Bacteria were grown in a 4 1 fermenter described by Harder, Visser & Kuenen (1974), filled with 3 1 of medium. During growth, the pH was maintained at 7.0 by periodic addition of sterile alkali and the culture was stirred and aerated at 30 1 h-l. The temperature was maintained at 30 "C. During anaerobic growth, KNOs was added in portions as indicated in the individual experiments. In these experiments air was replaced by nitrogen gas from which traces of oxygen had been removed by passing it through a solution of dihydroriboflavin (Strauss & Nickerson, 1961). For both aerobic and anaerobic experiments, a 200 ml culture of the organism, grown on the same substrate in 500 ml conical flasks on a shaker at 30 "C, was used as an inoculum.

    Growth was monitored by measuring the absorbance of the culture at 433 nm; one absorbance unit corresponded to 0.22 mg dry wt ml-l.

    For enzyme assays in crude cell-free extracts, bacteria from different growth phases, as indicated in the individual experiments, were harvested by centrifugation at 15000 g for 10 min at 4 "C, washed once with 50 mwpotassium phosphate buffer pH 7.0 and used immediately or stored at -20 "C. Trimethylamine and dimethylamine dehydrogenases were purified from bacteria harvested at the end of the active growth phase.

    Bacterium 5 ~ 2 was obtained from Dr L. J. Zatman, University of Reading. It was grown in the above mineral salts medium in conical flasks on a shaker at 30 "C with 0.3 % (w/v) trimethylamine as the carbon and energy source. Bacteria were harvested at the end of the exponential growth phase.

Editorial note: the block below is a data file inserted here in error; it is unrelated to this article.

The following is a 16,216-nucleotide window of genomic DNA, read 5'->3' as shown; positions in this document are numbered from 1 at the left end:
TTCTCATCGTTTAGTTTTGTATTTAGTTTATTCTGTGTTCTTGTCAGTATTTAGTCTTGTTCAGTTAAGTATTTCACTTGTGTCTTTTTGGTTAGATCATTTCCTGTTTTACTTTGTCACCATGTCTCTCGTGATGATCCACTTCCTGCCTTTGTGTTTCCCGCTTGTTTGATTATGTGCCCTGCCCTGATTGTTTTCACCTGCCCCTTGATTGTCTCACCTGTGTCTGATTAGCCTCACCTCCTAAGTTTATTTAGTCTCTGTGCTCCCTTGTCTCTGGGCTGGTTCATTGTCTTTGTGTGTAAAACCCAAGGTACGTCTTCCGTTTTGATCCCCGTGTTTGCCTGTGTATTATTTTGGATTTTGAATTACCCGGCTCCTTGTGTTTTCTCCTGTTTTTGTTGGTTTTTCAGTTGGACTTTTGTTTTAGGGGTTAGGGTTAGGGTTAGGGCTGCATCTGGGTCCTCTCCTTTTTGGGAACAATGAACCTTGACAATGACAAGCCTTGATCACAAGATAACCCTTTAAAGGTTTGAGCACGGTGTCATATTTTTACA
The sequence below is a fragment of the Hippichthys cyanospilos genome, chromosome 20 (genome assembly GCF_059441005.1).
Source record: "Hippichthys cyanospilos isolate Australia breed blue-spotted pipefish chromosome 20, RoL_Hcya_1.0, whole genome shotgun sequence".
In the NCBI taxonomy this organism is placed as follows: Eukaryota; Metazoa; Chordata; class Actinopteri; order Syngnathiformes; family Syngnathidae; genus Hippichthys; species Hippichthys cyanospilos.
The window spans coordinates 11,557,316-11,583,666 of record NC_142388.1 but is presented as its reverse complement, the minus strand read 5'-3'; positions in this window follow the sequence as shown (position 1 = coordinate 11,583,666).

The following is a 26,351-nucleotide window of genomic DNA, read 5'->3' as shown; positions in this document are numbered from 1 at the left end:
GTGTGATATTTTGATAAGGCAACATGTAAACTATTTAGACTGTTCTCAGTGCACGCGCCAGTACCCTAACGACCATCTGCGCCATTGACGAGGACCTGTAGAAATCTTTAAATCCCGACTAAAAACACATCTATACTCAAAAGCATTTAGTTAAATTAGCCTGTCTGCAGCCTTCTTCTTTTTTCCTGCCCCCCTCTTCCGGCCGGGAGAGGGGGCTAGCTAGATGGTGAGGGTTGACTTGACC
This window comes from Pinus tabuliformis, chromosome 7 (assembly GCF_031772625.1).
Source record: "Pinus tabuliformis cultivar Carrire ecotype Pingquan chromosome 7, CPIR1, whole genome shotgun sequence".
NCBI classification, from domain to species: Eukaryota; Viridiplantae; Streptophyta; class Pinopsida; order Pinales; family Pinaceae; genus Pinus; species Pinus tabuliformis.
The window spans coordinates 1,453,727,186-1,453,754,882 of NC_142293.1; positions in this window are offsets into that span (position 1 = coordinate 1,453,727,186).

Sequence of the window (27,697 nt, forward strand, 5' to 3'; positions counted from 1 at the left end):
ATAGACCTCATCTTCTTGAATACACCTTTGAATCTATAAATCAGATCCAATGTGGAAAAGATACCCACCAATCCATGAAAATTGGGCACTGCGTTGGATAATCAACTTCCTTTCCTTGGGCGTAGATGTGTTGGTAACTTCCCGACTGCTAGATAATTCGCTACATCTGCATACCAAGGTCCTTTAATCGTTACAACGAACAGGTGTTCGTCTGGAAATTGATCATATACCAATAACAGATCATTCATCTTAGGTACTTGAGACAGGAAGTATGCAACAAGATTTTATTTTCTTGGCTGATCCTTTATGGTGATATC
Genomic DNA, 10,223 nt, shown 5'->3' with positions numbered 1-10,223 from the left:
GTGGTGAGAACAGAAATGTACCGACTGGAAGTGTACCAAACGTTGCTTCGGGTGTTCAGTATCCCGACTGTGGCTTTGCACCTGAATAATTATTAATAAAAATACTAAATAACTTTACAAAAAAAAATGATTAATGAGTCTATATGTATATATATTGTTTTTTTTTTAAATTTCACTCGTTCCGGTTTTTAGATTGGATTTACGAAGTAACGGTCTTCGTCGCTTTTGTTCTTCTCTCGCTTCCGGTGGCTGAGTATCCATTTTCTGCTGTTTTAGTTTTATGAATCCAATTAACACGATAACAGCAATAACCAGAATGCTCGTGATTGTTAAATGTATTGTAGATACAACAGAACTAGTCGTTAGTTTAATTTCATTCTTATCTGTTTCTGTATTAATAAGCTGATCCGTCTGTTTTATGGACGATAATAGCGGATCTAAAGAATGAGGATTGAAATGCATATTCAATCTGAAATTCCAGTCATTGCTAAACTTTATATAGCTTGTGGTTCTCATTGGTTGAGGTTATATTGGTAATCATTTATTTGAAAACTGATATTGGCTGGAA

Preparation of cell-free extracts. Bacteria (03 g wet wt) were suspended in 4 ml of 50 mwpotassium phosphate buffer pH 7.0 and 0.5 g of acid-washed glass beads (diam. 0.1 1 mm) was added to the suspension.

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    Metabolism of methylated amines 267 The bacteria were disrupted at 20 kHz in a 100 W ultrasonic disintegrator for 2.5 min at 0 "C. Whole cells, debris and glass beads were removed by centrifuging at 25000 g for 20 min. The resulting supernatant was used as the crude cell-free extract.

    Dry weight determination. Duplicate samples of 200 ml were removed from the culture, centrifuged, washed once with deionized water and dried to constant weight at 110 "C.

    Chemical estimations. Protein was measured by the method of Lowry et al. (1951), using bovine serum albumin as a standard.

    Methylatedamines were measured as follows: 10 ml samples were withdrawn from the cultures at appropri- ate intervals, and bacteria were removed by membrane filtration (pore size 0-2 pm). The concentration of the methylated amines in the filtrates was determined by gas chromatography using a Pye Unicam series 104 chromatograph with a heated dud flame ionization detector. A glass column (1.9 m x 2 mm i.d.) was used, packed with Carbopack B, coated with GP 4 % Carbowax 20 M plus 0.8 % KOH. The column oven tempera- ture was 120 "C, and the detector oven, 150 "C. Nitrogen was used as the carrier gas at a flow rate of 10 ml min-l. Before injection, 1.6 % (w/v) KOH was added to the samples to a final concentration of 0-8 % (w/v). Standards were prepared from mono-, di- and trimethylammonium chlorides dried with Mg(ClO,),.

    Nitrite was measured by a modification of the method of Egami & Taniguchi (1963) as follows: to 4 ml of appropriately diluted culture filtrate were added 0.5 ml of 1 % (w/v) sulphanilamide in 1.2